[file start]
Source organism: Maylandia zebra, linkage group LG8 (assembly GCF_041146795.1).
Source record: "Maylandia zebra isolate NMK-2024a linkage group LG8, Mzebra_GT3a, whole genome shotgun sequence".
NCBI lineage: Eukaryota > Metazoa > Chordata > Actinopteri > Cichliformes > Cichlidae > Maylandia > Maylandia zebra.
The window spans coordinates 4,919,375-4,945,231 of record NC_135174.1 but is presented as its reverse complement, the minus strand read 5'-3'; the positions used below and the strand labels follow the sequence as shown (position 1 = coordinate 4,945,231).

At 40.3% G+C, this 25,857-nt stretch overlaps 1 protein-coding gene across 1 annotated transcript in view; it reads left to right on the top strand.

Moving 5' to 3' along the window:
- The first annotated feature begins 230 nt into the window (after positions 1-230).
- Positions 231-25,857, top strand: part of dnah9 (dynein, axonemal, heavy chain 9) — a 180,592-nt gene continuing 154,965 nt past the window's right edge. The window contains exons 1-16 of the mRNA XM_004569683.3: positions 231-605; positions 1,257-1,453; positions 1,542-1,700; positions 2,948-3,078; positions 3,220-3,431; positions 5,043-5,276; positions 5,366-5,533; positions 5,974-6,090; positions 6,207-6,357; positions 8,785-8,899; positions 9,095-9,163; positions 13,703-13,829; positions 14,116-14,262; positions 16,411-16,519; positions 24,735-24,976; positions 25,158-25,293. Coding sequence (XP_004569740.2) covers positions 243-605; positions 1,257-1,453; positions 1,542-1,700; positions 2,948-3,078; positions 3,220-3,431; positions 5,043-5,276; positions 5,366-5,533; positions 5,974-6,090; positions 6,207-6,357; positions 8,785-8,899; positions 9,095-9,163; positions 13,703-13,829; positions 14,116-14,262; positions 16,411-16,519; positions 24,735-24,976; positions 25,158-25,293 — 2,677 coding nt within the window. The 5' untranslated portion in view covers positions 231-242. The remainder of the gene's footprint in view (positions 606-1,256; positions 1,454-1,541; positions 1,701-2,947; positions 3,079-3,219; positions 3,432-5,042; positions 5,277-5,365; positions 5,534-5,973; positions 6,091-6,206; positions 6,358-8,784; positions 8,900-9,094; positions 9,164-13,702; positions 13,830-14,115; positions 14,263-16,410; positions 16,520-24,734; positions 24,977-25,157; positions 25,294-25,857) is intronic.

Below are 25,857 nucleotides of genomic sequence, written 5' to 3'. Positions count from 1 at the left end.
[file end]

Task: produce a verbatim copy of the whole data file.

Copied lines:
Source organism: Maylandia zebra, linkage group LG8 (assembly GCF_041146795.1).
Source record: "Maylandia zebra isolate NMK-2024a linkage group LG8, Mzebra_GT3a, whole genome shotgun sequence".
NCBI lineage: Eukaryota > Metazoa > Chordata > Actinopteri > Cichliformes > Cichlidae > Maylandia > Maylandia zebra.
The window spans coordinates 4,919,375-4,945,231 of record NC_135174.1 but is presented as its reverse complement, the minus strand read 5'-3'; the positions used below and the strand labels follow the sequence as shown (position 1 = coordinate 4,945,231).

At 40.3% G+C, this 25,857-nt stretch overlaps 1 protein-coding gene across 1 annotated transcript in view; it reads left to right on the top strand.

Moving 5' to 3' along the window:
- The first annotated feature begins 230 nt into the window (after positions 1-230).
- Positions 231-25,857, top strand: part of dnah9 (dynein, axonemal, heavy chain 9) — a 180,592-nt gene continuing 154,965 nt past the window's right edge. The window contains exons 1-16 of the mRNA XM_004569683.3: positions 231-605; positions 1,257-1,453; positions 1,542-1,700; positions 2,948-3,078; positions 3,220-3,431; positions 5,043-5,276; positions 5,366-5,533; positions 5,974-6,090; positions 6,207-6,357; positions 8,785-8,899; positions 9,095-9,163; positions 13,703-13,829; positions 14,116-14,262; positions 16,411-16,519; positions 24,735-24,976; positions 25,158-25,293. Coding sequence (XP_004569740.2) covers positions 243-605; positions 1,257-1,453; positions 1,542-1,700; positions 2,948-3,078; positions 3,220-3,431; positions 5,043-5,276; positions 5,366-5,533; positions 5,974-6,090; positions 6,207-6,357; positions 8,785-8,899; positions 9,095-9,163; positions 13,703-13,829; positions 14,116-14,262; positions 16,411-16,519; positions 24,735-24,976; positions 25,158-25,293 — 2,677 coding nt within the window. The 5' untranslated portion in view covers positions 231-242. The remainder of the gene's footprint in view (positions 606-1,256; positions 1,454-1,541; positions 1,701-2,947; positions 3,079-3,219; positions 3,432-5,042; positions 5,277-5,365; positions 5,534-5,973; positions 6,091-6,206; positions 6,358-8,784; positions 8,900-9,094; positions 9,164-13,702; positions 13,830-14,115; positions 14,263-16,410; positions 16,520-24,734; positions 24,977-25,157; positions 25,294-25,857) is intronic.

Below are 25,857 nucleotides of genomic sequence, written 5' to 3'. Positions count from 1 at the left end.